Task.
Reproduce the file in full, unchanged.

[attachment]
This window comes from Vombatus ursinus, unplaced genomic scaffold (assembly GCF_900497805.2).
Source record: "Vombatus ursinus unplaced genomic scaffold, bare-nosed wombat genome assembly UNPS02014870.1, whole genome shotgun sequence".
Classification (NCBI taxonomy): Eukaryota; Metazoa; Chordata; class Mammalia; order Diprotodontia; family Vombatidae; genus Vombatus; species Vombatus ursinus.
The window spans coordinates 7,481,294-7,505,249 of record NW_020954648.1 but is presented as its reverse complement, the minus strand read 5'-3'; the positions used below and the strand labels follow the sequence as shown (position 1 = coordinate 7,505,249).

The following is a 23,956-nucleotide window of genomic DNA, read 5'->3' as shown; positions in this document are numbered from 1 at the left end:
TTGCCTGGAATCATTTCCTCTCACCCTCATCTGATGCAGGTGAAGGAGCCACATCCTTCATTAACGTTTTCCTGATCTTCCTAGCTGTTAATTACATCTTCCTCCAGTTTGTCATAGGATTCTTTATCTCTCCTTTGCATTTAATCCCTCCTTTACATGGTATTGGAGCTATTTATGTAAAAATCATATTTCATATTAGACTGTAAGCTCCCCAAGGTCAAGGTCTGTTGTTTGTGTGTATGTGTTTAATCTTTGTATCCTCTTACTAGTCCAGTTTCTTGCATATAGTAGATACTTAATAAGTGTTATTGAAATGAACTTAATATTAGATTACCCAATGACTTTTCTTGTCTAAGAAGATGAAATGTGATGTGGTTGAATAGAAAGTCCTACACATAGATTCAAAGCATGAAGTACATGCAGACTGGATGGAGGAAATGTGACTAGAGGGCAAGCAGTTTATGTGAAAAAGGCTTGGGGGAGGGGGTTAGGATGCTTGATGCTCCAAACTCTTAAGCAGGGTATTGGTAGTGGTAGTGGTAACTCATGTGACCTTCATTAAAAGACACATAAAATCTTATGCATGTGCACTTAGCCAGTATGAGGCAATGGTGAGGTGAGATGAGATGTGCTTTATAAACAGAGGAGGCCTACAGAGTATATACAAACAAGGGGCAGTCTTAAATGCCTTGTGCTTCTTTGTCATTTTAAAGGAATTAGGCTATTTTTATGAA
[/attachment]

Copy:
This window comes from Vombatus ursinus, unplaced genomic scaffold (assembly GCF_900497805.2).
Source record: "Vombatus ursinus unplaced genomic scaffold, bare-nosed wombat genome assembly UNPS02014870.1, whole genome shotgun sequence".
Classification (NCBI taxonomy): Eukaryota; Metazoa; Chordata; class Mammalia; order Diprotodontia; family Vombatidae; genus Vombatus; species Vombatus ursinus.
The window spans coordinates 7,481,294-7,505,249 of record NW_020954648.1 but is presented as its reverse complement, the minus strand read 5'-3'; the positions used below and the strand labels follow the sequence as shown (position 1 = coordinate 7,505,249).

The following is a 23,956-nucleotide window of genomic DNA, read 5'->3' as shown; positions in this document are numbered from 1 at the left end:
TTGCCTGGAATCATTTCCTCTCACCCTCATCTGATGCAGGTGAAGGAGCCACATCCTTCATTAACGTTTTCCTGATCTTCCTAGCTGTTAATTACATCTTCCTCCAGTTTGTCATAGGATTCTTTATCTCTCCTTTGCATTTAATCCCTCCTTTACATGGTATTGGAGCTATTTATGTAAAAATCATATTTCATATTAGACTGTAAGCTCCCCAAGGTCAAGGTCTGTTGTTTGTGTGTATGTGTTTAATCTTTGTATCCTCTTACTAGTCCAGTTTCTTGCATATAGTAGATACTTAATAAGTGTTATTGAAATGAACTTAATATTAGATTACCCAATGACTTTTCTTGTCTAAGAAGATGAAATGTGATGTGGTTGAATAGAAAGTCCTACACATAGATTCAAAGCATGAAGTACATGCAGACTGGATGGAGGAAATGTGACTAGAGGGCAAGCAGTTTATGTGAAAAAGGCTTGGGGGAGGGGGTTAGGATGCTTGATGCTCCAAACTCTTAAGCAGGGTATTGGTAGTGGTAGTGGTAACTCATGTGACCTTCATTAAAAGACACATAAAATCTTATGCATGTGCACTTAGCCAGTATGAGGCAATGGTGAGGTGAGATGAGATGTGCTTTATAAACAGAGGAGGCCTACAGAGTATATACAAACAAGGGGCAGTCTTAAATGCCTTGTGCTTCTTTGTCATTTTAAAGGAATTAGGCTATTTTTATGAA